However, in the last week in March, Gov. Brown released his plan to "reorganize" the state's water bureaucracy. The plan is to make 5 agencies into 3. The idea is to streamline the state government. However buried deep in the "reorganization" is a small section that will put the independent Delta Stewardship Council under the control of the State Resources Agency. If this occurs the DSC will lose all independence

Bill Jennings of California Sportfishing Protection Alliance said, "This is kind of a stealth move. It’s not been publicly announced, it’s not been vetted, it’s not been analyzed. Clearly the legislature had intended this (council) to be an independent body to evaluate proposals brought before it."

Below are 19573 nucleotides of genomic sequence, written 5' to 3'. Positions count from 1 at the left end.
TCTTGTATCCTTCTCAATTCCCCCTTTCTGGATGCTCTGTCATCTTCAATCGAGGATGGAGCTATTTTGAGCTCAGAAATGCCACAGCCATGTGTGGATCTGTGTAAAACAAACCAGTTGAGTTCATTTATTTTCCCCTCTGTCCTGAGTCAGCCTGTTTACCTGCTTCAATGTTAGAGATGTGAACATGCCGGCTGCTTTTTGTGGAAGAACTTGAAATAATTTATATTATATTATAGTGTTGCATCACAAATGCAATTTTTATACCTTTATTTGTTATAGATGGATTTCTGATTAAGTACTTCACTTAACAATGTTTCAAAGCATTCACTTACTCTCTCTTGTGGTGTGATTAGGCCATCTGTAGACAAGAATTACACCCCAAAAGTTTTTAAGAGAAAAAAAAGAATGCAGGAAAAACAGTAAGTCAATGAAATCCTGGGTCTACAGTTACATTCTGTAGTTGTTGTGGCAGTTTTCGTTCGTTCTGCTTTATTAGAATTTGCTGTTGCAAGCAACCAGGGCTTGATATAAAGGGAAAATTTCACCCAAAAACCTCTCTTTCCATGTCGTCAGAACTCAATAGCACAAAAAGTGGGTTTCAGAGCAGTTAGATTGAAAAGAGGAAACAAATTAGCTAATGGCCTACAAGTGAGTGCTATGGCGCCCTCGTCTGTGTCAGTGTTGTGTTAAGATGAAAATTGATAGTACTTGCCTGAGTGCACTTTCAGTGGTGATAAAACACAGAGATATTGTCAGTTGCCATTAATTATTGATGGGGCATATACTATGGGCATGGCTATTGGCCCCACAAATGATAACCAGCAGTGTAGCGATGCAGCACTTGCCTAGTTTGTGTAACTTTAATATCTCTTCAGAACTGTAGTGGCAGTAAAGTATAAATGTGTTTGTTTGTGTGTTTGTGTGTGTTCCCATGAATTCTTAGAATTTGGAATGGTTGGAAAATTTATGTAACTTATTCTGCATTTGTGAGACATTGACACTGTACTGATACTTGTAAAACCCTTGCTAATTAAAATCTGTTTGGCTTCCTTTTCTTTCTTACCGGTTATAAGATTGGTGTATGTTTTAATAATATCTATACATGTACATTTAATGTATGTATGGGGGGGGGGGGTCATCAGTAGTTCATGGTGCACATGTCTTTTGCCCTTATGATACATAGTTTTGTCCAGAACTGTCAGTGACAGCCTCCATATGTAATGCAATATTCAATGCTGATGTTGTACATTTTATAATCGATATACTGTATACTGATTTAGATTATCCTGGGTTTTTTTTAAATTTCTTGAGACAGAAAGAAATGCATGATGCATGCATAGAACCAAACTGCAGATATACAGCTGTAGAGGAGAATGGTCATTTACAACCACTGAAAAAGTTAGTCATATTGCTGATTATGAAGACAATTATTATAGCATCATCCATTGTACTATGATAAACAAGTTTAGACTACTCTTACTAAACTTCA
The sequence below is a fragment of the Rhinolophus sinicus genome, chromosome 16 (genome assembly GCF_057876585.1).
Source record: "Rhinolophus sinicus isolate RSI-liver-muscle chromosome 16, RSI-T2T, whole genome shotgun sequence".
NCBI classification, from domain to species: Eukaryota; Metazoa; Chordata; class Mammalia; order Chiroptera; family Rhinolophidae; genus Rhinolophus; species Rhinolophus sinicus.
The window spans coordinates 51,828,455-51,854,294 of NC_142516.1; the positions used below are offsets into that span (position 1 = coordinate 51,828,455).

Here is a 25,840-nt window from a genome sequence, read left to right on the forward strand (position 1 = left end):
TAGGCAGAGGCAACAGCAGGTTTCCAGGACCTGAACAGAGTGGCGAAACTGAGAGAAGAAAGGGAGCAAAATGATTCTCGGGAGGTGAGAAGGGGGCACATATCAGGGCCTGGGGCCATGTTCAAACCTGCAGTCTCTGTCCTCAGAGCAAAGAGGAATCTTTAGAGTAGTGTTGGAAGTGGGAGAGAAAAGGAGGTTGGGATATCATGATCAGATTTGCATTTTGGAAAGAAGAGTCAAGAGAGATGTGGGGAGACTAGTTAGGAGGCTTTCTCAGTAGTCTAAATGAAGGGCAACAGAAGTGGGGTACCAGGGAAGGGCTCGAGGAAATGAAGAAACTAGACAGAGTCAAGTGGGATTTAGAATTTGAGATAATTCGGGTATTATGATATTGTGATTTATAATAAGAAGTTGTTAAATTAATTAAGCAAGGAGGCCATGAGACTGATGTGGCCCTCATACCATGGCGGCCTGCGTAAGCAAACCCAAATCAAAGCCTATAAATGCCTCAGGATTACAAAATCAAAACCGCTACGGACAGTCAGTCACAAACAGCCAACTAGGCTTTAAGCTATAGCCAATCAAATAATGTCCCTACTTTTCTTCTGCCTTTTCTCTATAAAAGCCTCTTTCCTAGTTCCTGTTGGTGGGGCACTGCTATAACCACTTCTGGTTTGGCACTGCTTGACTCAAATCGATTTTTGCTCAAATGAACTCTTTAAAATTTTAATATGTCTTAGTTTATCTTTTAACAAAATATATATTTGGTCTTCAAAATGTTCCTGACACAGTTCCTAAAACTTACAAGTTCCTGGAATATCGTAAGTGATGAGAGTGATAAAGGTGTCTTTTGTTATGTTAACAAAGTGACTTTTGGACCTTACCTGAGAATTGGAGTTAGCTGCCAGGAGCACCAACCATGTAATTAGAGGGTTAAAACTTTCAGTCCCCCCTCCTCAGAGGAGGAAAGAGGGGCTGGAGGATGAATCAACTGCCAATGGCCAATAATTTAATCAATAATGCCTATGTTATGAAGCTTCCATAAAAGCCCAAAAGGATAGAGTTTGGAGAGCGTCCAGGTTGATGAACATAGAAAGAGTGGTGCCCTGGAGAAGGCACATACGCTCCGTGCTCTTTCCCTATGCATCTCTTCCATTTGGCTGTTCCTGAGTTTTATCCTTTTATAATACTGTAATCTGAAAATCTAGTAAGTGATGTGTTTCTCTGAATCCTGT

Brown wants to take away DSC's independence by placing them under State Resources Agency. That's Brown's concept of streamlining. The final decision will be made April 25th by the Little Hoover commission.

Ron Forbes

Conservation Chair